The drumbeat of science, technology, engineering, and math has picked up tempo, but a crisis of culture has emerged from its cadence. As we embark ever more aggressively on the path to master machines, we are forgetting the very foundations of what it means to be human.
As we seek to optimize every process, collect more data, and curate more information, we forget that information is not the same as knowledge, and knowledge not the same as wisdom. As technologists seek to extend the limits of life, do they even remember why?
Science, to be certain, is beautiful and important in contextualizing our very existence. Scientific inquisition unlocks the very truths of our universe and where we fit within its vastness, and the value of STEM degrees is without question. But as we race toward the goal of being ever more technical, we ought to simultaneously consider what it means to be more human. We ought not to fear technology, but fear our susceptibility to losing our humanity.
The most important jobs of the future will be more human in scope, not less. The tasks most ripe for automation are rote and scripted ones. But none of this is new. Machines have long been optimizing processes for humans, enabling us to focus on the less routine, more unscripted tasks that comprise our jobs. While literacy with data and technology is undoubtedly useful, what is also valuable are the skills to translate machine information to the human world. These skills are overlooked as “soft,” but they’re exactly what grease the wheels in productive organizations.
While we learn to measure and manage data, we also must re-learn how to be human. As we learn to write code, we might also learn to write poetry. In the wake of Google memos that question the tenacity of female engineers and from the rubble of Uber’s rampant discriminatory practices, we must unearth the importance of empathy. If we want to make ourselves automation-proof, we must reconsider the value of communication, collaboration, and unbridled creativity.
Here are four ways to replace your mechanized actions with human ones.
Literary fiction and historical non-fiction can transport us into another time and place and force us to acknowledge a world no longer our own. Those frightened by our changing world can be heartened by its repetitiousness, and those charging ahead can gain direction by pocketing the lessons of past mistakes. We can admire the period details and humor of Jane Austen or immerse ourselves in the guilt and torment of a character by Fyodor Dostoevsky. We can recall our own great fortune by delving into Charles Dickens, or experience the incisive commentary of contemporary fiction that forces us to question our own perspective.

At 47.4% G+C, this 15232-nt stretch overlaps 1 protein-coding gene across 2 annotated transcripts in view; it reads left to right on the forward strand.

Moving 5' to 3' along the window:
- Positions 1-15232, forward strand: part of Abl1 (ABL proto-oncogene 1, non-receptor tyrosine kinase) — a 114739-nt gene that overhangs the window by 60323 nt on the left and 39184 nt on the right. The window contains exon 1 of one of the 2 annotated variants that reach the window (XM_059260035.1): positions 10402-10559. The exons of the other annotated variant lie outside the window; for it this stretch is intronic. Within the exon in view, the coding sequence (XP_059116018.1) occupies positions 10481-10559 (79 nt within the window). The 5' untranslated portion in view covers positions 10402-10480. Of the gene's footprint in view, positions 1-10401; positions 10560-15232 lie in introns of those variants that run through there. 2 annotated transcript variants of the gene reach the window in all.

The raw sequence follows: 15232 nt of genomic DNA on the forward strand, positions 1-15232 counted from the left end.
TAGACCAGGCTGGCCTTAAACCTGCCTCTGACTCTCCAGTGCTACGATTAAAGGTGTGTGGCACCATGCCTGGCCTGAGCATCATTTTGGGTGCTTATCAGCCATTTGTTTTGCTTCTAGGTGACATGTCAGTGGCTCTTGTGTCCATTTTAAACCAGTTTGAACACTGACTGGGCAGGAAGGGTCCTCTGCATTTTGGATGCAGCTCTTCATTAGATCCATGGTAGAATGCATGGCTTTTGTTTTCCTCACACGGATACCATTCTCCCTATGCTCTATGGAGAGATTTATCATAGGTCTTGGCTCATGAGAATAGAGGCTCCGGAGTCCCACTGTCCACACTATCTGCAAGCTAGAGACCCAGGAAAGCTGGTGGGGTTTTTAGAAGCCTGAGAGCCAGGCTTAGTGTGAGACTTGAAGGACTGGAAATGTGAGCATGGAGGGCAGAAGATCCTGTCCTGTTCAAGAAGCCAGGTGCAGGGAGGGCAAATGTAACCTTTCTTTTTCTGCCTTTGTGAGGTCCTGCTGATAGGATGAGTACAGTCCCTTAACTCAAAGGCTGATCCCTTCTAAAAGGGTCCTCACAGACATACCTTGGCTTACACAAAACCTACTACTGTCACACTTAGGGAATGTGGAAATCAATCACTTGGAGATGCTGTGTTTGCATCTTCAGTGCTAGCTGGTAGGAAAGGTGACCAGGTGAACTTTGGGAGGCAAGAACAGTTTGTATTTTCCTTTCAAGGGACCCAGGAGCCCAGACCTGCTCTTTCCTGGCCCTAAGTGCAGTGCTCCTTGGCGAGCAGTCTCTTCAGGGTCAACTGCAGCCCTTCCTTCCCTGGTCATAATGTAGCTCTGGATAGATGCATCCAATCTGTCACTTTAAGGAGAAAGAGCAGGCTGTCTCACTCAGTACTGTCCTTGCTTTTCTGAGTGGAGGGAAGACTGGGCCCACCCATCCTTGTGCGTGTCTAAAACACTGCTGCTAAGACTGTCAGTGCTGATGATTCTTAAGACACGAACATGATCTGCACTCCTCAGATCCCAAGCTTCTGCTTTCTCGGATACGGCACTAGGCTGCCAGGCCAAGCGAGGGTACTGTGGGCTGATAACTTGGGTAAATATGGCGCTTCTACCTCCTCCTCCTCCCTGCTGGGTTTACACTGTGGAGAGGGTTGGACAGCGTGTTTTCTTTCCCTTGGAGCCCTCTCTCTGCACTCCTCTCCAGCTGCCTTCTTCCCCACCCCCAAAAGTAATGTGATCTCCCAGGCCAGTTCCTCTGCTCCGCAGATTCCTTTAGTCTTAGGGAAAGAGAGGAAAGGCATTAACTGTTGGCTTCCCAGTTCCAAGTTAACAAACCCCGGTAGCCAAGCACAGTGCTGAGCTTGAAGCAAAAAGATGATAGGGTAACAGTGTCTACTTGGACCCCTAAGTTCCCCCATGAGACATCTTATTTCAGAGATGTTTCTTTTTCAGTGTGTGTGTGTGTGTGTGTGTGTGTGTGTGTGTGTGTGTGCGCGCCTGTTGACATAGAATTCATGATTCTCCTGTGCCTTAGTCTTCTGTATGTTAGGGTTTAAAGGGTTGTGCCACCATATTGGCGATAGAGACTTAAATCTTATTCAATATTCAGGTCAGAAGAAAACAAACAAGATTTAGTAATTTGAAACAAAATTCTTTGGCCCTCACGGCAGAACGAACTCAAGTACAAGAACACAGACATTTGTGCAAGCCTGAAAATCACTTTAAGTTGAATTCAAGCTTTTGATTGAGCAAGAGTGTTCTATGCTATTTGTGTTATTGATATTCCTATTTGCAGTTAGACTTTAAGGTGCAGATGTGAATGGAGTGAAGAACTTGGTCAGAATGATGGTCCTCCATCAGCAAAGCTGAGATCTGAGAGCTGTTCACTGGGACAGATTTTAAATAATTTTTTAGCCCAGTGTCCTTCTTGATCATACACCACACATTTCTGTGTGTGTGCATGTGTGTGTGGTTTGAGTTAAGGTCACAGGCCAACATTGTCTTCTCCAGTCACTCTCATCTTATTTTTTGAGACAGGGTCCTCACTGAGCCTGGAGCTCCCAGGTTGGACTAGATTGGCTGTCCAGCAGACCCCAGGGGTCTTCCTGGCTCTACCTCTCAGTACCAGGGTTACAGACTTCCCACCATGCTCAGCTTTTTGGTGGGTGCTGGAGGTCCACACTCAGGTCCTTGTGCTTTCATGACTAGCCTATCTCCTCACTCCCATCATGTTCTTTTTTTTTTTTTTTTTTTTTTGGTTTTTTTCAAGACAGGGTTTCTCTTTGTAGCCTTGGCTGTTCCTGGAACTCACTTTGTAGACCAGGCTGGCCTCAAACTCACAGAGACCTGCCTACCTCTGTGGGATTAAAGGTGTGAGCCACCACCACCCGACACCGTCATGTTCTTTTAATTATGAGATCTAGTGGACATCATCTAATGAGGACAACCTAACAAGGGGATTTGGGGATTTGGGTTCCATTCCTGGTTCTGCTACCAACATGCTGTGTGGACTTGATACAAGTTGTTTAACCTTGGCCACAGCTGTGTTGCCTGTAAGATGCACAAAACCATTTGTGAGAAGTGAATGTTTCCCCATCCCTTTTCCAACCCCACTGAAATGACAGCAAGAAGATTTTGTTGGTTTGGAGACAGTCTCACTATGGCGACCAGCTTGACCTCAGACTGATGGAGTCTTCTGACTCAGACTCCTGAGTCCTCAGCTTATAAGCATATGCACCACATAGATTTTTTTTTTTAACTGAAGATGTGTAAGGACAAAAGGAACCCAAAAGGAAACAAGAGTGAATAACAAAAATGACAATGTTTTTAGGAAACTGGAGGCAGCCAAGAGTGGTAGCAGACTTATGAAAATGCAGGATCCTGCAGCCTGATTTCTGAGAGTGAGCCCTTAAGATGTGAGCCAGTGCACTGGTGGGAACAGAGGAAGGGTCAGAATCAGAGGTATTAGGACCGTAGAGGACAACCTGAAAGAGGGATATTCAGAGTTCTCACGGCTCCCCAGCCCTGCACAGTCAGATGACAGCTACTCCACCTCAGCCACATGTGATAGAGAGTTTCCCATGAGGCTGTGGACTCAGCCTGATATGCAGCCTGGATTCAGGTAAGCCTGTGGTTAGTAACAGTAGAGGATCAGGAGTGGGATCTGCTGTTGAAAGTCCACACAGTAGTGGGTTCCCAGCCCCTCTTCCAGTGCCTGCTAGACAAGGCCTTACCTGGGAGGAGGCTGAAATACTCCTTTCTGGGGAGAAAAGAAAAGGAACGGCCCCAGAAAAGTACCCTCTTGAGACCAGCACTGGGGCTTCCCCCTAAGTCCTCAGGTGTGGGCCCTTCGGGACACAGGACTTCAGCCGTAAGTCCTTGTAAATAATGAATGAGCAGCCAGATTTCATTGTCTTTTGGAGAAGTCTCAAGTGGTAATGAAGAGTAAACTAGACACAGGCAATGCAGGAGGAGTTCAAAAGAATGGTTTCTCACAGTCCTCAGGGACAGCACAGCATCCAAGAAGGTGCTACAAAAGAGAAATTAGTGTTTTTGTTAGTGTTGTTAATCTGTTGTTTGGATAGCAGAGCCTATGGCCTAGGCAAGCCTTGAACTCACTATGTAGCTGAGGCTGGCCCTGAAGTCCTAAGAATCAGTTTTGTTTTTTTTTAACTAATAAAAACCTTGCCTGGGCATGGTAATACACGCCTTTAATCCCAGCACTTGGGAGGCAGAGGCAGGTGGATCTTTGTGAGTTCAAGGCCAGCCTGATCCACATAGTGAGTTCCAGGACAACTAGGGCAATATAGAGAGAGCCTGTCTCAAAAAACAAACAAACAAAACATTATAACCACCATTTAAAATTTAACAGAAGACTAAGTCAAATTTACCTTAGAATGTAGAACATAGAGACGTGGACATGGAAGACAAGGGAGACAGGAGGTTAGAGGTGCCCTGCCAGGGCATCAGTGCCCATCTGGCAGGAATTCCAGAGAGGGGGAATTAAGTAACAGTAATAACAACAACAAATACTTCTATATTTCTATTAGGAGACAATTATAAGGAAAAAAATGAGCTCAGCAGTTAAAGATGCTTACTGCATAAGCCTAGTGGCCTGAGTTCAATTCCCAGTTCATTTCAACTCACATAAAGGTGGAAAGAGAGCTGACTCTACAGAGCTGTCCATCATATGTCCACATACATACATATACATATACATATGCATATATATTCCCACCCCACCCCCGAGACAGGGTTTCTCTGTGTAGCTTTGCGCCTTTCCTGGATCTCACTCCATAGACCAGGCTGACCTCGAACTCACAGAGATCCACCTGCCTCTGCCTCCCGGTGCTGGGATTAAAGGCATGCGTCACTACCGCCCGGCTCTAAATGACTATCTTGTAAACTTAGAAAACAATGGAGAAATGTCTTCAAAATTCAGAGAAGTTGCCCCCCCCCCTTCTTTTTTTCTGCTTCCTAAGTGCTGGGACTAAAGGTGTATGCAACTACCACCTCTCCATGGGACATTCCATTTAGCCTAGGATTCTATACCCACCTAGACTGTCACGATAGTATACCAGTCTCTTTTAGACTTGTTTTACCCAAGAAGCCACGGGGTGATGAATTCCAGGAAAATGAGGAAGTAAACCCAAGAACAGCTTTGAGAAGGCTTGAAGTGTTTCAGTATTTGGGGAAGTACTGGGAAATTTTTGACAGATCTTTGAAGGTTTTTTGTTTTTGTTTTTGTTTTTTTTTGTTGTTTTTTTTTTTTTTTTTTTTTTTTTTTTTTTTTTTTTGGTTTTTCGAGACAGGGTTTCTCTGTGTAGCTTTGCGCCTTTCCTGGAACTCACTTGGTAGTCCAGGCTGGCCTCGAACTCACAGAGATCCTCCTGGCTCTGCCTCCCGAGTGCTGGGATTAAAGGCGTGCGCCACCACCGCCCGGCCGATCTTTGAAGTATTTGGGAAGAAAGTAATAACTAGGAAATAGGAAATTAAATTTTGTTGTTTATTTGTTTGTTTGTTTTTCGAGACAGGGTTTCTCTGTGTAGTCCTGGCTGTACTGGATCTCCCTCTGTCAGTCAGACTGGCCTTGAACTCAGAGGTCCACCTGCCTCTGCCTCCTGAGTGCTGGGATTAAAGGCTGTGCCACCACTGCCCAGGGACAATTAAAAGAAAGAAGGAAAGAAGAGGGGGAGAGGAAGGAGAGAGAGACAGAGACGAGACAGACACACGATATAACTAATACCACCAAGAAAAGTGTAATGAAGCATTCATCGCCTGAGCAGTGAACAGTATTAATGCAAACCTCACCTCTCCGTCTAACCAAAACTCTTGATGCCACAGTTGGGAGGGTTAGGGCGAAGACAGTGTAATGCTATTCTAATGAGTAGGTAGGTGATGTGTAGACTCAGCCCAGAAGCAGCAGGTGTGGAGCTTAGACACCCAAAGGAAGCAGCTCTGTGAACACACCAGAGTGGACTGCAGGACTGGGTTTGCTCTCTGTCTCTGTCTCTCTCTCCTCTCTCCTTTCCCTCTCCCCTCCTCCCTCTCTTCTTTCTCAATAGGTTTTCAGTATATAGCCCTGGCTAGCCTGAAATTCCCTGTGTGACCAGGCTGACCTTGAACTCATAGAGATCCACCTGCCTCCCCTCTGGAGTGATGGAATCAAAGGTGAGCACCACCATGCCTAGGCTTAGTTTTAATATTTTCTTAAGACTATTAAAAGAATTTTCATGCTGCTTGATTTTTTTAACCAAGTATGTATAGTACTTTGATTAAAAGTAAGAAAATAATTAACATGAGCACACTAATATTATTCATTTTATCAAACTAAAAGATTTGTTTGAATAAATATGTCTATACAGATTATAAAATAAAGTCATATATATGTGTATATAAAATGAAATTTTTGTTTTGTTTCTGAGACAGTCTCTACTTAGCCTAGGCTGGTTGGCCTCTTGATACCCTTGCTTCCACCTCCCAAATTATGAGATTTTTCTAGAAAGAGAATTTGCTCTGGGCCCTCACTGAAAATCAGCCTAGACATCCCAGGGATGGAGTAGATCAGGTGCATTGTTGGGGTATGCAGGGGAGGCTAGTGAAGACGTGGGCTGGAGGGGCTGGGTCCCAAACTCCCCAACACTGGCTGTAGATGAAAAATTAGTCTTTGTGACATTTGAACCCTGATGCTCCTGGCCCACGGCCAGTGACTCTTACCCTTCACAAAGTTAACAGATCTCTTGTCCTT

Use your hands, not just your mind. Get into a state of flow by turning on a classic jazz record and putting paint to canvas. Buy a notepad and a set of charcoal pencils, and go to the park without your cell phone to draw what you see around you. Take a night course in woodworking or pottery throwing, where you can morph raw elements into forms and feel the emotional value of accomplishing something from start to finish. To escape my laptop, I endeavored to build a guitar from scratch, a task that took immense focus and over 100 hours behind a set of chisels and saws. The result is an intimacy of understanding and the great pleasure of having built a musical instrument. Each note is a reminder of that building process, something I shared with my father.
Today we conflate “tweet storms,” diatribes packaged into 140-character emotional outbursts, with conversations. We scroll through The Skimm, so we can respond, “Yeah, I read about that.” But reading about something is not the same as reading something. So consider joining a local book club. Not only will you meet other people who hail from other walks of life, but you’ll also be forced to consider the interpretations and opinions of others. As you plow through each month’s book, consider it a tour beyond the horizon of your own comforts. Force yourself to listen rather than preach and enter each meeting with an open mind to hear, rather than argue.
Sometimes the simplest smile can unlock a hello or a conversation. An unscripted moment of vulnerability with another human can challenge your biases. When we sit in silence, we judge, and we presume. We learn to become open-minded because we recognize our own fallibility in reading others. Simple interactions do not need to lead to LinkedIn additions. For example, once on a firefly-lit evening in western Pennsylvania, I heard a call from a trailer porch. “I’m not gonna bite you, boy!” A 90-something World War II veteran ushered me over to sit down, and I did. He reminisced about trading cigarettes for haircuts in Italy. He was stranded in Europe longer than other soldiers because, in great fortune, he’d not been injured or lost a family member. Our conversation turned to the wars in Afghanistan and Iraq, military service and politics, but rather than hastily flicking my thumb, scrolling past his beliefs, on the porch I nodded and listened.